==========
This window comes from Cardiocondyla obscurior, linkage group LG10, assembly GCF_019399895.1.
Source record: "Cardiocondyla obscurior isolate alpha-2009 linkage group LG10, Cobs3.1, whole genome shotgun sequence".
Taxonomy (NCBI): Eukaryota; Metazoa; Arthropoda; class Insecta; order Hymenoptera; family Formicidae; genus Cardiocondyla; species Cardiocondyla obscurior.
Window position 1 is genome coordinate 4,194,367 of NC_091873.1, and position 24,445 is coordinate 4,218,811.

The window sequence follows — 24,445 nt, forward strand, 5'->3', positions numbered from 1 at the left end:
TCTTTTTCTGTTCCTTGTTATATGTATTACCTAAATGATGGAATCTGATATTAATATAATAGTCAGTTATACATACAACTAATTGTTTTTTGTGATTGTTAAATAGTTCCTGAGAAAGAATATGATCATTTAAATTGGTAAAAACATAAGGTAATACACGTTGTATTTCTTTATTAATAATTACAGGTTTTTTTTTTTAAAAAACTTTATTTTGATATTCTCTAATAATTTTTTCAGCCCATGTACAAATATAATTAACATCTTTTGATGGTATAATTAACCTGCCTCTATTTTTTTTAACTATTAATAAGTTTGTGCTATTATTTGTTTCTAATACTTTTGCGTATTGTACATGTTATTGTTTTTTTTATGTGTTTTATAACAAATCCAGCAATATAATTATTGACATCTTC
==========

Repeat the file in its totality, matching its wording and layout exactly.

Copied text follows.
This window comes from Cardiocondyla obscurior, linkage group LG10, assembly GCF_019399895.1.
Source record: "Cardiocondyla obscurior isolate alpha-2009 linkage group LG10, Cobs3.1, whole genome shotgun sequence".
Taxonomy (NCBI): Eukaryota; Metazoa; Arthropoda; class Insecta; order Hymenoptera; family Formicidae; genus Cardiocondyla; species Cardiocondyla obscurior.
Window position 1 is genome coordinate 4,194,367 of NC_091873.1, and position 24,445 is coordinate 4,218,811.

The window sequence follows — 24,445 nt, forward strand, 5'->3', positions numbered from 1 at the left end:
TCTTTTTCTGTTCCTTGTTATATGTATTACCTAAATGATGGAATCTGATATTAATATAATAGTCAGTTATACATACAACTAATTGTTTTTTGTGATTGTTAAATAGTTCCTGAGAAAGAATATGATCATTTAAATTGGTAAAAACATAAGGTAATACACGTTGTATTTCTTTATTAATAATTACAGGTTTTTTTTTTTAAAAAACTTTATTTTGATATTCTCTAATAATTTTTTCAGCCCATGTACAAATATAATTAACATCTTTTGATGGTATAATTAACCTGCCTCTATTTTTTTTAACTATTAATAAGTTTGTGCTATTATTTGTTTCTAATACTTTTGCGTATTGTACATGTTATTGTTTTTTTTATGTGTTTTATAACAAATCCAGCAATATAATTATTGACATCTTC